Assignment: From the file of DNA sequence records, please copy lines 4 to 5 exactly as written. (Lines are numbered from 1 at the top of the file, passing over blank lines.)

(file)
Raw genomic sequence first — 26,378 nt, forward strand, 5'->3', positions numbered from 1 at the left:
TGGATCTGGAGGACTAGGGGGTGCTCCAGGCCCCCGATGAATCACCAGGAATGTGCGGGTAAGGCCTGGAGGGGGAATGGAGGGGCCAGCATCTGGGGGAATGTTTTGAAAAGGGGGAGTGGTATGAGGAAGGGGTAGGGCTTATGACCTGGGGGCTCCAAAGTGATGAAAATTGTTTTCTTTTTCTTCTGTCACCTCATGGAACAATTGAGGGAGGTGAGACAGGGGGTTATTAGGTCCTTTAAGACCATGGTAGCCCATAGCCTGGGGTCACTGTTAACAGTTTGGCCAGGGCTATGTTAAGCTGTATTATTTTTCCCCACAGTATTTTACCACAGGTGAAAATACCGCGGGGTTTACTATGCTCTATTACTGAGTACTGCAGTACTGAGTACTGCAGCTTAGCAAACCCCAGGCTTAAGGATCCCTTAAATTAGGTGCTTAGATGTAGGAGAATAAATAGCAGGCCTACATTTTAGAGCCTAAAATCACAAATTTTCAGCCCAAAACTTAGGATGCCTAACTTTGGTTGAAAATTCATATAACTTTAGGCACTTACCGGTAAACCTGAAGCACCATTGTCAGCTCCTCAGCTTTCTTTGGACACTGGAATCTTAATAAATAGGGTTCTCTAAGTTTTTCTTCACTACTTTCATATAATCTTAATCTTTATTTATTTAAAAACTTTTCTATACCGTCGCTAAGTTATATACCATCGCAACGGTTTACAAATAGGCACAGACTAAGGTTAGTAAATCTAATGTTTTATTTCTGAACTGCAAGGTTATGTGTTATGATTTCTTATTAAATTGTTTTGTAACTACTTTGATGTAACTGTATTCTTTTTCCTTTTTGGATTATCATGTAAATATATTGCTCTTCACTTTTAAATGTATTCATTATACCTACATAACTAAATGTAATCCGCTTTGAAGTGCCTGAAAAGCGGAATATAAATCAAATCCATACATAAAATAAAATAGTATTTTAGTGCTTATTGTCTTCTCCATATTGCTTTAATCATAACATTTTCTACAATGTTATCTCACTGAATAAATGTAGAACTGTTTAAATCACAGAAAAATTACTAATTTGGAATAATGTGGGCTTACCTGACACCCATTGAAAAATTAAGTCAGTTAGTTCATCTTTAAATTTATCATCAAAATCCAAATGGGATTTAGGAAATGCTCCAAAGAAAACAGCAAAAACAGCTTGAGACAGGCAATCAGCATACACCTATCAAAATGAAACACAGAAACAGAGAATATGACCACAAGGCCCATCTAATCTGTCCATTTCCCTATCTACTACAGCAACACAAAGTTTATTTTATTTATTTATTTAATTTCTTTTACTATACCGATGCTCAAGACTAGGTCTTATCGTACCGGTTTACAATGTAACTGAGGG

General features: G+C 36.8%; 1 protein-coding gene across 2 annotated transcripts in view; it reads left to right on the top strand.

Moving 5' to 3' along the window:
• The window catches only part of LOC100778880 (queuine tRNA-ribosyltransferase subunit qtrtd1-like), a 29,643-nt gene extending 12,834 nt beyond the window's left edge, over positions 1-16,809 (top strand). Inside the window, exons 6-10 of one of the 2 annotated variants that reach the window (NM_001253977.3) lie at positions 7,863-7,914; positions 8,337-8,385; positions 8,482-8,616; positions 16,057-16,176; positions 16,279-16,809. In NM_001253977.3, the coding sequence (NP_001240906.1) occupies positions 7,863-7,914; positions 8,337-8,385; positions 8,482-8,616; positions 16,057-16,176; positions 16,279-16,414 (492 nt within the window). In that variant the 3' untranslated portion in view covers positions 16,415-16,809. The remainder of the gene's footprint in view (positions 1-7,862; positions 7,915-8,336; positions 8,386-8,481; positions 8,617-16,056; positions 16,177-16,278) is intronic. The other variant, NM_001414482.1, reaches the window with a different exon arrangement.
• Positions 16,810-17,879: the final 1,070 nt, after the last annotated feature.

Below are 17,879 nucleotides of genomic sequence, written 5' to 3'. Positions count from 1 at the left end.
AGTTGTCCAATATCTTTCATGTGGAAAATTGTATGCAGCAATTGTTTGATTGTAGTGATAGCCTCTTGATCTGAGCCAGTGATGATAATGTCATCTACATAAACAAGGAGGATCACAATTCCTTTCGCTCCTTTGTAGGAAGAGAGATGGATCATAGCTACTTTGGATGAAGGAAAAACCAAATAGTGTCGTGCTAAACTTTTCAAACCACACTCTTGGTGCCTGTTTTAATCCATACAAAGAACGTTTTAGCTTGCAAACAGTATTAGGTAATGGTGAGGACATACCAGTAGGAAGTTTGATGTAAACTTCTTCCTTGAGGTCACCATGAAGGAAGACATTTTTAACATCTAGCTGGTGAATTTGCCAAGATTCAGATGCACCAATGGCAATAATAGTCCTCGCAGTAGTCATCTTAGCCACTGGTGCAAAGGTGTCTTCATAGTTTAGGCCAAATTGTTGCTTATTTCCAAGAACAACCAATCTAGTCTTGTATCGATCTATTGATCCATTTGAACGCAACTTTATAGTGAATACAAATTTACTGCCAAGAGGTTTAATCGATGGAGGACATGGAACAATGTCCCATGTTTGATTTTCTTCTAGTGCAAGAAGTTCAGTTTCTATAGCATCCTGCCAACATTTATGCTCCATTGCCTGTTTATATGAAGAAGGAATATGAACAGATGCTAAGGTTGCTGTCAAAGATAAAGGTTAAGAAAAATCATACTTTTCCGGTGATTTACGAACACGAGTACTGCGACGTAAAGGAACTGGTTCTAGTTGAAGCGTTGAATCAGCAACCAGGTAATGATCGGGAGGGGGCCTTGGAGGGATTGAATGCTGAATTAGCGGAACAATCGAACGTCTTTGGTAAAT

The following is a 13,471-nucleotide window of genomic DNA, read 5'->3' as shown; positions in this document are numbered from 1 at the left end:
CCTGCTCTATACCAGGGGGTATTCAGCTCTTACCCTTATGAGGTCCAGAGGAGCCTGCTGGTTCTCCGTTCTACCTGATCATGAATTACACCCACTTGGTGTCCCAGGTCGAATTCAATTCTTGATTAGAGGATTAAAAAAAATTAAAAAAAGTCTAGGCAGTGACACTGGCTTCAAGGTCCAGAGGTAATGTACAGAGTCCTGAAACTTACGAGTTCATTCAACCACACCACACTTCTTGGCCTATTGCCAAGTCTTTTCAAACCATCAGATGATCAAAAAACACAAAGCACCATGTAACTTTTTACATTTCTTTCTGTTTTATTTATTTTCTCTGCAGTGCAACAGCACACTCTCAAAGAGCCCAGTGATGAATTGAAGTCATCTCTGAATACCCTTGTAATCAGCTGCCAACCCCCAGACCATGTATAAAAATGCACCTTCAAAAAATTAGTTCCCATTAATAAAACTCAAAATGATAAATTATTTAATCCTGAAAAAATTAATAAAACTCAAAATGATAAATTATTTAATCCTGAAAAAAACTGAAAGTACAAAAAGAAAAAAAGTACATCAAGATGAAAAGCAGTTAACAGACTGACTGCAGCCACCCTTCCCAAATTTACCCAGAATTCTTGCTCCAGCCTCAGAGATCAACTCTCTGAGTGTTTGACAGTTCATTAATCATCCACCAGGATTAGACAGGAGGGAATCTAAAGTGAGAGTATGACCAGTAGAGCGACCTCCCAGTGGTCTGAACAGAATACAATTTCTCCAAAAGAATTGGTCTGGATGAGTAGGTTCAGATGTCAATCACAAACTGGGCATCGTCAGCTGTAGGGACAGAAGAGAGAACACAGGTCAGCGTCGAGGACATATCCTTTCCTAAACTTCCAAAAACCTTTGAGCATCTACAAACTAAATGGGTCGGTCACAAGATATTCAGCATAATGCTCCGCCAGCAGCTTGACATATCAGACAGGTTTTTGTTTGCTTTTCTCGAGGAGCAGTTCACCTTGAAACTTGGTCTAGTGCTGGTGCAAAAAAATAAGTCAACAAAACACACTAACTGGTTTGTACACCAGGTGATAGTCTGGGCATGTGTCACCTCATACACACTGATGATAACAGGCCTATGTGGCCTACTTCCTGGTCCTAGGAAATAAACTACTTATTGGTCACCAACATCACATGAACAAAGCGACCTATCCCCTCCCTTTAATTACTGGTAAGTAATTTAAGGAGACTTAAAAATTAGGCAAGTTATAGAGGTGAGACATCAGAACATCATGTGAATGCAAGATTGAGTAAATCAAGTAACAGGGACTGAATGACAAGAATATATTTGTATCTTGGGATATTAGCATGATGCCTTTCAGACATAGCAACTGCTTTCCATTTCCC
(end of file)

Moving 5' to 3' along the window:
• The window catches only part of LOC100778880 (queuine tRNA-ribosyltransferase subunit qtrtd1-like), a 29,643-nt gene extending 12,834 nt beyond the window's left edge, over positions 1-16,809 (top strand). Inside the window, exons 6-10 of one of the 2 annotated variants that reach the window (NM_001253977.3) lie at positions 7,863-7,914; positions 8,337-8,385; positions 8,482-8,616; positions 16,057-16,176; positions 16,279-16,809. In NM_001253977.3, the coding sequence (NP_001240906.1) occupies positions 7,863-7,914; positions 8,337-8,385; positions 8,482-8,616; positions 16,057-16,176; positions 16,279-16,414 (492 nt within the window). In that variant the 3' untranslated portion in view covers positions 16,415-16,809. The remainder of the gene's footprint in view (positions 1-7,862; positions 7,915-8,336; positions 8,386-8,481; positions 8,617-16,056; positions 16,177-16,278) is intronic. The other variant, NM_001414482.1, reaches the window with a different exon arrangement.